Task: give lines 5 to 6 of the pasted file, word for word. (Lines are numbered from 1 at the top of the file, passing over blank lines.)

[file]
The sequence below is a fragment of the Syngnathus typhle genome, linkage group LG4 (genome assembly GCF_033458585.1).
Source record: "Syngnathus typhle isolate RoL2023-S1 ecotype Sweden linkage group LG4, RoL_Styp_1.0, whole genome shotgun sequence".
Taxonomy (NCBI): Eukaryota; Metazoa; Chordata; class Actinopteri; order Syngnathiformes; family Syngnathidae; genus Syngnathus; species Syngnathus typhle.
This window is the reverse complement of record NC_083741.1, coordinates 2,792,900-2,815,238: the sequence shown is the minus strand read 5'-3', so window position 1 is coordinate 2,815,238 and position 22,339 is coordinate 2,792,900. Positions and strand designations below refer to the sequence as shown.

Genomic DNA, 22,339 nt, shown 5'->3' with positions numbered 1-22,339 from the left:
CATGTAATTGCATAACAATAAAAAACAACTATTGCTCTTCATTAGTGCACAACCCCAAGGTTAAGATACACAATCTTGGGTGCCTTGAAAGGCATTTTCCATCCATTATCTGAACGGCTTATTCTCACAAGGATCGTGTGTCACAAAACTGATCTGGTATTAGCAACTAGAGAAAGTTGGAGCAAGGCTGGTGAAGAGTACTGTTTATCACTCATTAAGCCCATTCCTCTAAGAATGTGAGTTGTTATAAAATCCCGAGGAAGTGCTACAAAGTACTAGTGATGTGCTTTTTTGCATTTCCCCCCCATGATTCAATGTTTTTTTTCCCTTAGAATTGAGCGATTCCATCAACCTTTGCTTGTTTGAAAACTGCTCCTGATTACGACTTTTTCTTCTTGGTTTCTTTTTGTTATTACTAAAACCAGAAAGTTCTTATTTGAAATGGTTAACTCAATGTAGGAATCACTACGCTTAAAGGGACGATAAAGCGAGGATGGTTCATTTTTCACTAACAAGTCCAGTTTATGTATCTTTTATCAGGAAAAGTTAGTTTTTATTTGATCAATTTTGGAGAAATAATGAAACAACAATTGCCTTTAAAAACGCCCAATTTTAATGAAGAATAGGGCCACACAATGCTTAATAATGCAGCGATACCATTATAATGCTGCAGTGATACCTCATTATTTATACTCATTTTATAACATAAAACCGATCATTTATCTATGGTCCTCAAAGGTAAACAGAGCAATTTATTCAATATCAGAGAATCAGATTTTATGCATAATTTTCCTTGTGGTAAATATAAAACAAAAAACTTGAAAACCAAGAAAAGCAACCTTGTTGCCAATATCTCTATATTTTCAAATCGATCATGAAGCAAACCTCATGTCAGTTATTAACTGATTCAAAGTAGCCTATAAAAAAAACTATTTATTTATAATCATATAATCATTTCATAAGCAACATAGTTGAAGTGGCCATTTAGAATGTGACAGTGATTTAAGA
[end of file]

Genomic DNA, 22,339 nt, shown 5'->3' with positions numbered 1-22,339 from the left:
CATGTAATTGCATAACAATAAAAAACAACTATTGCTCTTCATTAGTGCACAACCCCAAGGTTAAGATACACAATCTTGGGTGCCTTGAAAGGCATTTTCCATCCATTATCTGAACGGCTTATTCTCACAAGGATCGTGTGTCACAAAACTGATCTGGTATTAGCAACTAGAGAAAGTTGGAGCAAGGCTGGTGAAGAGTACTGTTTATCACTCATTAAGCCCATTCCTCTAAGAATGTGAGTTGTTATAAAATCCCGAGGAAGTGCTACAAAGTACTAGTGATGTGCTTTTTTGCATTTCCCCCCCATGATTCAATGTTTTTTTTCCCTTAGAATTGAGCGATTCCATCAACCTTTGCTTGTTTGAAAACTGCTCCTGATTACGACTTTTTCTTCTTGGTTTCTTTTTGTTATTACTAAAACCAGAAAGTTCTTATTTGAAATGGTTAACTCAATGTAGGAATCACTACGCTTAAAGGGACGATAAAGCGAGGATGGTTCATTTTTCACTAACAAGTCCAGTTTATGTATCTTTTATCAGGAAAAGTTAGTTTTTATTTGATCAATTTTGGAGAAATAATGAAACAACAATTGCCTTTAAAAACGCCCAATTTTAATGAAGAATAGGGCCACACAATGCTTAATAATGCAGCGATACCATTATAATGCTGCAGTGATACCTCATTATTTATACTCATTTTATAACATAAAACCGATCATTTATCTATGGTCCTCAAAGGTAAACAGAGCAATTTATTCAATATCAGAGAATCAGATTTTATGCATAATTTTCCTTGTGGTAAATATAAAACAAAAAACTTGAAAACCAAGAAAAGCAACCTTGTTGCCAATATCTCTATATTTTCAAATCGATCATGAAGCAAACCTCATGTCAGTTATTAACTGATTCAAAGTAGCCTATAAAAAAAACTATTTATTTATAATCATATAATCATTTCATAAGCAACATAGTTGAAGTGGCCATTTAGAATGTGACAGTGATTTAAGA